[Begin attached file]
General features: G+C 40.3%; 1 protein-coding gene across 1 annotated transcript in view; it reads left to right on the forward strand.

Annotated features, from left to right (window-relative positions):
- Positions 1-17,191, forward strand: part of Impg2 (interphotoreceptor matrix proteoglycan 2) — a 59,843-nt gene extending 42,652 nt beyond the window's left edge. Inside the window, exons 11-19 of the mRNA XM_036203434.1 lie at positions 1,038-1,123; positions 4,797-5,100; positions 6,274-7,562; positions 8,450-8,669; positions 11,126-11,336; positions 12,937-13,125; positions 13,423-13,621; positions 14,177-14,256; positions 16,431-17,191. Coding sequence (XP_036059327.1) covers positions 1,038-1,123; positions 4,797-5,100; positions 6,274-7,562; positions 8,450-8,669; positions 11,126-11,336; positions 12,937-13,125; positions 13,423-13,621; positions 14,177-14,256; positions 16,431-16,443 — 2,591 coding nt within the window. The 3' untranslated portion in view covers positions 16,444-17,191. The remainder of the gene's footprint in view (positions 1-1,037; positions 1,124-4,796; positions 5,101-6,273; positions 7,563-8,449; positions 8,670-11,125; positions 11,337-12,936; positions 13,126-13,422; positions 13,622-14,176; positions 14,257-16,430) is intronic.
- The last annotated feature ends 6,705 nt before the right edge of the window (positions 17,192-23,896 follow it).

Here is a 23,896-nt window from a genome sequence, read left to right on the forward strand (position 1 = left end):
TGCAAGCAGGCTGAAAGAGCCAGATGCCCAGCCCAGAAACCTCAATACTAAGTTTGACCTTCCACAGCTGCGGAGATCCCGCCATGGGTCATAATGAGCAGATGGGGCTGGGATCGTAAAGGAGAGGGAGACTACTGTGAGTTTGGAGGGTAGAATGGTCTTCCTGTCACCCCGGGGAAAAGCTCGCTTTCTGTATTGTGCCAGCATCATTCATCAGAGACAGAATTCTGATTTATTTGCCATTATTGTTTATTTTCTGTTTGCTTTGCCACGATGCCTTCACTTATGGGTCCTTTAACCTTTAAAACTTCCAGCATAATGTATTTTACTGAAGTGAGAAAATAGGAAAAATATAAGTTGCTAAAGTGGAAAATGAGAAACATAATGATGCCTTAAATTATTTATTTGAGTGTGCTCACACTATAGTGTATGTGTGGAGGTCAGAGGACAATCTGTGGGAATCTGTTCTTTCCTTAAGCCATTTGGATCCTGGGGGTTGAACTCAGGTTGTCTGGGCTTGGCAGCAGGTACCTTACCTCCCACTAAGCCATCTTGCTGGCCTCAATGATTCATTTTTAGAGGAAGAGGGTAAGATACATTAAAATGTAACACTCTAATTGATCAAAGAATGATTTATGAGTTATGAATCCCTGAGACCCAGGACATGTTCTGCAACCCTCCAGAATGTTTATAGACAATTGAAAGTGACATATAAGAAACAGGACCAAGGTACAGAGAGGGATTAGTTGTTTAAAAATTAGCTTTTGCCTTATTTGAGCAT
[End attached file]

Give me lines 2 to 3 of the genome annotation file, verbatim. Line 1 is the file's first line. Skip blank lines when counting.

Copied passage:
Annotated features, from left to right (window-relative positions):
- Positions 1-17,191, forward strand: part of Impg2 (interphotoreceptor matrix proteoglycan 2) — a 59,843-nt gene extending 42,652 nt beyond the window's left edge. Inside the window, exons 11-19 of the mRNA XM_036203434.1 lie at positions 1,038-1,123; positions 4,797-5,100; positions 6,274-7,562; positions 8,450-8,669; positions 11,126-11,336; positions 12,937-13,125; positions 13,423-13,621; positions 14,177-14,256; positions 16,431-17,191. Coding sequence (XP_036059327.1) covers positions 1,038-1,123; positions 4,797-5,100; positions 6,274-7,562; positions 8,450-8,669; positions 11,126-11,336; positions 12,937-13,125; positions 13,423-13,621; positions 14,177-14,256; positions 16,431-16,443 — 2,591 coding nt within the window. The 3' untranslated portion in view covers positions 16,444-17,191. The remainder of the gene's footprint in view (positions 1-1,037; positions 1,124-4,796; positions 5,101-6,273; positions 7,563-8,449; positions 8,670-11,125; positions 11,337-12,936; positions 13,126-13,422; positions 13,622-14,176; positions 14,257-16,430) is intronic.